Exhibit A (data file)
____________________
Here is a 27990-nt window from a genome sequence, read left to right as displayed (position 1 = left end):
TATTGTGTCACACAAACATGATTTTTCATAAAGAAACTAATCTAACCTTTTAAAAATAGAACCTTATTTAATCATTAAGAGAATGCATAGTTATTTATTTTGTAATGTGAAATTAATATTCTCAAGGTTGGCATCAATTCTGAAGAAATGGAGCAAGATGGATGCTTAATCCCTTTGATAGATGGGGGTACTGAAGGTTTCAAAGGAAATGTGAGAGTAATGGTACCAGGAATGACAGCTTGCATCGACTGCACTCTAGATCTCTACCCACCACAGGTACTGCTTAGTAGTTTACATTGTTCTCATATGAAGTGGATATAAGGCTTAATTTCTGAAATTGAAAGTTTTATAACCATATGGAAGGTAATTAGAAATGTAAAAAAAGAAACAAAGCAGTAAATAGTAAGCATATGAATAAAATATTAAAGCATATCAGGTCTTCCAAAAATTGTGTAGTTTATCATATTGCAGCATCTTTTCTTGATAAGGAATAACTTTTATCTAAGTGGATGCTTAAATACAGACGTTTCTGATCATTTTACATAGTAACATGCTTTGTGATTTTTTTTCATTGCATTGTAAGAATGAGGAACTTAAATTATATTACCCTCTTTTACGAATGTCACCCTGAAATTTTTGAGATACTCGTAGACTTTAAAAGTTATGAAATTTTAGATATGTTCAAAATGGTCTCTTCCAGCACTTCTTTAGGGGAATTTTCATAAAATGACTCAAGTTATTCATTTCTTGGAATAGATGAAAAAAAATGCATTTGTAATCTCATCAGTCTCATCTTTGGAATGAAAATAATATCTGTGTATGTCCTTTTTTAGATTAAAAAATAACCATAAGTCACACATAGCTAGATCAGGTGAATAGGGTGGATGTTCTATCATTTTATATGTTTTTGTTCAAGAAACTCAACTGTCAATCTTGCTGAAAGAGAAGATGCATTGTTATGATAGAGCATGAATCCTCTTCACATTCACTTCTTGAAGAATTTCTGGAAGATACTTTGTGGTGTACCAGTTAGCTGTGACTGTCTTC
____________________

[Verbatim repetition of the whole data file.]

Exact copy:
Here is a 27990-nt window from a genome sequence, read left to right as displayed (position 1 = left end):
TATTGTGTCACACAAACATGATTTTTCATAAAGAAACTAATCTAACCTTTTAAAAATAGAACCTTATTTAATCATTAAGAGAATGCATAGTTATTTATTTTGTAATGTGAAATTAATATTCTCAAGGTTGGCATCAATTCTGAAGAAATGGAGCAAGATGGATGCTTAATCCCTTTGATAGATGGGGGTACTGAAGGTTTCAAAGGAAATGTGAGAGTAATGGTACCAGGAATGACAGCTTGCATCGACTGCACTCTAGATCTCTACCCACCACAGGTACTGCTTAGTAGTTTACATTGTTCTCATATGAAGTGGATATAAGGCTTAATTTCTGAAATTGAAAGTTTTATAACCATATGGAAGGTAATTAGAAATGTAAAAAAAGAAACAAAGCAGTAAATAGTAAGCATATGAATAAAATATTAAAGCATATCAGGTCTTCCAAAAATTGTGTAGTTTATCATATTGCAGCATCTTTTCTTGATAAGGAATAACTTTTATCTAAGTGGATGCTTAAATACAGACGTTTCTGATCATTTTACATAGTAACATGCTTTGTGATTTTTTTTCATTGCATTGTAAGAATGAGGAACTTAAATTATATTACCCTCTTTTACGAATGTCACCCTGAAATTTTTGAGATACTCGTAGACTTTAAAAGTTATGAAATTTTAGATATGTTCAAAATGGTCTCTTCCAGCACTTCTTTAGGGGAATTTTCATAAAATGACTCAAGTTATTCATTTCTTGGAATAGATGAAAAAAAATGCATTTGTAATCTCATCAGTCTCATCTTTGGAATGAAAATAATATCTGTGTATGTCCTTTTTTAGATTAAAAAATAACCATAAGTCACACATAGCTAGATCAGGTGAATAGGGTGGATGTTCTATCATTTTATATGTTTTTGTTCAAGAAACTCAACTGTCAATCTTGCTGAAAGAGAAGATGCATTGTTATGATAGAGCATGAATCCTCTTCACATTCACTTCTTGAAGAATTTCTGGAAGATACTTTGTGGTGTACCAGTTAGCTGTGACTGTCTTC